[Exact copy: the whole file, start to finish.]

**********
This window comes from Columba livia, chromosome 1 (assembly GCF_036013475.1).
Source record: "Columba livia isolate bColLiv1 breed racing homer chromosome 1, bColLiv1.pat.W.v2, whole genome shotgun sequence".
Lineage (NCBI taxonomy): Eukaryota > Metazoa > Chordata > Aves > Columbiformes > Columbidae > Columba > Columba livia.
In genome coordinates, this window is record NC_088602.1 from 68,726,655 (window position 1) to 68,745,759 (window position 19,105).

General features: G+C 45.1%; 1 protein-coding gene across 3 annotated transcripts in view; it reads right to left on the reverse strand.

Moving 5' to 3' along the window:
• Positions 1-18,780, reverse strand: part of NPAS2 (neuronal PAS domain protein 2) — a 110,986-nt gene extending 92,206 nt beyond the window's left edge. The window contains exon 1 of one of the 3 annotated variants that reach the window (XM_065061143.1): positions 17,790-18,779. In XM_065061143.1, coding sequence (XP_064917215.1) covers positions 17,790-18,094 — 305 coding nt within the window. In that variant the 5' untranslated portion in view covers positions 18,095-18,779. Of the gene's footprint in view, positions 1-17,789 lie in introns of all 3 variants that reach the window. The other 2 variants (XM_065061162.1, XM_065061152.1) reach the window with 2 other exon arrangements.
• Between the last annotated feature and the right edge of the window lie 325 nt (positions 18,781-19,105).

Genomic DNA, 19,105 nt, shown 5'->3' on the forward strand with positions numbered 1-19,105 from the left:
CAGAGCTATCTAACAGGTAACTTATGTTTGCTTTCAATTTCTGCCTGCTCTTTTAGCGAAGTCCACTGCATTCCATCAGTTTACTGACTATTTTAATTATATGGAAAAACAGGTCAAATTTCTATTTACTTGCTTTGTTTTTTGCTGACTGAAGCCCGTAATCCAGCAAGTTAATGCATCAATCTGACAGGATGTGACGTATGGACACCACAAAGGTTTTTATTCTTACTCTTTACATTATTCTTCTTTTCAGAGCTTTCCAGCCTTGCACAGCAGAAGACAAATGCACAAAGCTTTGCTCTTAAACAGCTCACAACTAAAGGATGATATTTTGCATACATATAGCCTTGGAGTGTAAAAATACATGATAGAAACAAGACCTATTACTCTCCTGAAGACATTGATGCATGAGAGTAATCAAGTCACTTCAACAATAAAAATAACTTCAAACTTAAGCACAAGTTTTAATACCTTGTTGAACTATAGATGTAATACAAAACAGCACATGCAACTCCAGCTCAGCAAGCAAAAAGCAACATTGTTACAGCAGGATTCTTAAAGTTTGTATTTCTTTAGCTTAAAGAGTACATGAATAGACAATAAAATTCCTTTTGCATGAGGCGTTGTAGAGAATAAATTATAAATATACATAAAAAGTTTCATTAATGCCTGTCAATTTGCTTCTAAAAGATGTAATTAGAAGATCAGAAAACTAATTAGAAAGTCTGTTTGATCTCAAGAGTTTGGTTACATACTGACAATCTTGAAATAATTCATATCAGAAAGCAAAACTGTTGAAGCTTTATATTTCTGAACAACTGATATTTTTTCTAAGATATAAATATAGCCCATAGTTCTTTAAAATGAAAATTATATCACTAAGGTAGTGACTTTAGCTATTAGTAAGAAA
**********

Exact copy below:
This window comes from Columba livia, chromosome 1 (assembly GCF_036013475.1).
Source record: "Columba livia isolate bColLiv1 breed racing homer chromosome 1, bColLiv1.pat.W.v2, whole genome shotgun sequence".
Lineage (NCBI taxonomy): Eukaryota > Metazoa > Chordata > Aves > Columbiformes > Columbidae > Columba > Columba livia.
In genome coordinates, this window is record NC_088602.1 from 68,726,655 (window position 1) to 68,745,759 (window position 19,105).

General features: G+C 45.1%; 1 protein-coding gene across 3 annotated transcripts in view; it reads right to left on the reverse strand.

Moving 5' to 3' along the window:
• Positions 1-18,780, reverse strand: part of NPAS2 (neuronal PAS domain protein 2) — a 110,986-nt gene extending 92,206 nt beyond the window's left edge. The window contains exon 1 of one of the 3 annotated variants that reach the window (XM_065061143.1): positions 17,790-18,779. In XM_065061143.1, coding sequence (XP_064917215.1) covers positions 17,790-18,094 — 305 coding nt within the window. In that variant the 5' untranslated portion in view covers positions 18,095-18,779. Of the gene's footprint in view, positions 1-17,789 lie in introns of all 3 variants that reach the window. The other 2 variants (XM_065061162.1, XM_065061152.1) reach the window with 2 other exon arrangements.
• Between the last annotated feature and the right edge of the window lie 325 nt (positions 18,781-19,105).

Genomic DNA, 19,105 nt, shown 5'->3' on the forward strand with positions numbered 1-19,105 from the left:
CAGAGCTATCTAACAGGTAACTTATGTTTGCTTTCAATTTCTGCCTGCTCTTTTAGCGAAGTCCACTGCATTCCATCAGTTTACTGACTATTTTAATTATATGGAAAAACAGGTCAAATTTCTATTTACTTGCTTTGTTTTTTGCTGACTGAAGCCCGTAATCCAGCAAGTTAATGCATCAATCTGACAGGATGTGACGTATGGACACCACAAAGGTTTTTATTCTTACTCTTTACATTATTCTTCTTTTCAGAGCTTTCCAGCCTTGCACAGCAGAAGACAAATGCACAAAGCTTTGCTCTTAAACAGCTCACAACTAAAGGATGATATTTTGCATACATATAGCCTTGGAGTGTAAAAATACATGATAGAAACAAGACCTATTACTCTCCTGAAGACATTGATGCATGAGAGTAATCAAGTCACTTCAACAATAAAAATAACTTCAAACTTAAGCACAAGTTTTAATACCTTGTTGAACTATAGATGTAATACAAAACAGCACATGCAACTCCAGCTCAGCAAGCAAAAAGCAACATTGTTACAGCAGGATTCTTAAAGTTTGTATTTCTTTAGCTTAAAGAGTACATGAATAGACAATAAAATTCCTTTTGCATGAGGCGTTGTAGAGAATAAATTATAAATATACATAAAAAGTTTCATTAATGCCTGTCAATTTGCTTCTAAAAGATGTAATTAGAAGATCAGAAAACTAATTAGAAAGTCTGTTTGATCTCAAGAGTTTGGTTACATACTGACAATCTTGAAATAATTCATATCAGAAAGCAAAACTGTTGAAGCTTTATATTTCTGAACAACTGATATTTTTTCTAAGATATAAATATAGCCCATAGTTCTTTAAAATGAAAATTATATCACTAAGGTAGTGACTTTAGCTATTAGTAAGAAA